Article | Published:

An automated platform for the enzyme-mediated assembly of complex oligosaccharides

Nature Chemistryvolume 11pages229236 (2019) | Download Citation

Abstract

An automated platform that can synthesize a wide range of complex carbohydrates will greatly increase their accessibility and should facilitate progress in glycoscience. Here we report a fully automated process for enzyme-mediated oligosaccharide synthesis that can give easy access to different classes of complex glycans including poly-N-acetyllactosamine derivatives, human milk oligosaccharides, gangliosides and N-glycans. Our automated platform uses a catch and release approach in which glycosyltransferase-catalysed reactions are performed in solution and product purification is accomplished by solid phase extraction. We developed a sulfonate tag that can easily be installed and enables highly efficient solid phase extraction and product release using a single set of washing conditions, regardless of the complexity of the glycan. Using this custom-built synthesizer, as many as 15 reaction cycles can be performed in an automated fashion without a need for lyophilization or buffer exchange steps.

Access optionsAccess options

Rent or Buy article

Get time limited or full article access on ReadCube.

from$8.99

All prices are NET prices.

Data availability

All data related to this study are included in this Article and the Supplementary Information and are also available from the authors upon request.

Additional information

Publisher’s note: Springer Nature remains neutral with regard to jurisdictional claims in published maps and institutional affiliations.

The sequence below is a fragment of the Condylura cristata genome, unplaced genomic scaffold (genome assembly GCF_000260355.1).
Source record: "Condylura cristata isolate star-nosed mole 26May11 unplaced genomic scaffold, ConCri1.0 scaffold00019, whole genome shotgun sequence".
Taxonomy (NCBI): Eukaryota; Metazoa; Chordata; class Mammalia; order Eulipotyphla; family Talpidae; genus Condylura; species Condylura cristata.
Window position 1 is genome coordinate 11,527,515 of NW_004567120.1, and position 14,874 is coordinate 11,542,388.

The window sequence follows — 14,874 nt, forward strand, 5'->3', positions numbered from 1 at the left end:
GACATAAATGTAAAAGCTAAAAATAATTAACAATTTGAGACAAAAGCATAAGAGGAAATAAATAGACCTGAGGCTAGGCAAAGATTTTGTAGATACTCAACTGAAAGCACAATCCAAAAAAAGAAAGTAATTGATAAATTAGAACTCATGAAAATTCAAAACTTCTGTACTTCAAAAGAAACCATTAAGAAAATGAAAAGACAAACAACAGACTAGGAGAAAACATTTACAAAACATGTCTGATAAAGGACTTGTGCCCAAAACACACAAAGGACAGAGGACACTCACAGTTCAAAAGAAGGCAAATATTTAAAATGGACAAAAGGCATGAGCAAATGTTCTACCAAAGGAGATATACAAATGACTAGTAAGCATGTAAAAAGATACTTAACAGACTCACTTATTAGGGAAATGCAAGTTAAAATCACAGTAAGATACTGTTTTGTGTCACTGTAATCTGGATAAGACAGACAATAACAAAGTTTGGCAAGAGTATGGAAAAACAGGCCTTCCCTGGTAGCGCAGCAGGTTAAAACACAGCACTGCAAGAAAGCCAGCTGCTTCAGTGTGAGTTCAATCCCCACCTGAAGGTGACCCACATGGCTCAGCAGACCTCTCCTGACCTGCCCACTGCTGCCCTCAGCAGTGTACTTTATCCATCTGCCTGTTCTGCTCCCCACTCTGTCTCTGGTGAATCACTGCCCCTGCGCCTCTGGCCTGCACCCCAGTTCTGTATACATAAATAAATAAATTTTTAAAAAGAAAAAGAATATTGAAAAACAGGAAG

References

  1. 1.

    Merrifield, R. B. Automated synthesis of peptides. Science 150, 178–185 (1965).

  2. 2.

    Caruthers, M. H. Gene synthesis machines: DNA chemistry and its uses. Science 230, 281–285 (1985).

  3. 3.

    Coin, I., Beyermann, M. & Bienert, M. Solid-phase peptide synthesis: from standard procedures to the synthesis of difficult sequences. Nat. Protoc. 2, 3247–3256 (2007).

  4. 4.

    Kent, S. B. Total chemical synthesis of proteins. Chem. Soc. Rev. 38, 338–351 (2009).

  5. 5.

    Plante, O. J., Palmacci, E. R. & Seeberger, P. H. Automated solid-phase synthesis of oligosaccharides. Science 291, 1523–1527 (2001).

  6. 6.

    Hahm, H. S. et al. Automated glycan assembly using the Glyconeer 2.1 synthesizer. Proc. Natl Acad. Sci. USA 114, E3385–E3389 (2017).

  7. 7.

    Tang, S. L. & Pohl, N. L. Automated solution-phase synthesis of β-1,4-mannuronate and β-1,4-mannan. Org. Lett. 17, 2642–2645 (2015).

  8. 8.

    Li, J. et al. Synthesis of many different types of organic small molecules using one automated process. Science 347, 1221–1226 (2015).

  9. 9.

    Buitrago Santanilla, A. et al. Nanomole-scale high-throughput chemistry for the synthesis of complex molecules. Science 347, 49–53 (2015).

  10. 10.

    Perera, D. et al. A platform for automated nanomole-scale reaction screening and micromole-scale synthesis in flow. Science 359, 429–434 (2018).

  11. 11.

    Gesmundo, N. J. et al. Nanoscale synthesis and affinity ranking. Nature 557, 228–232 (2018).

  12. 12.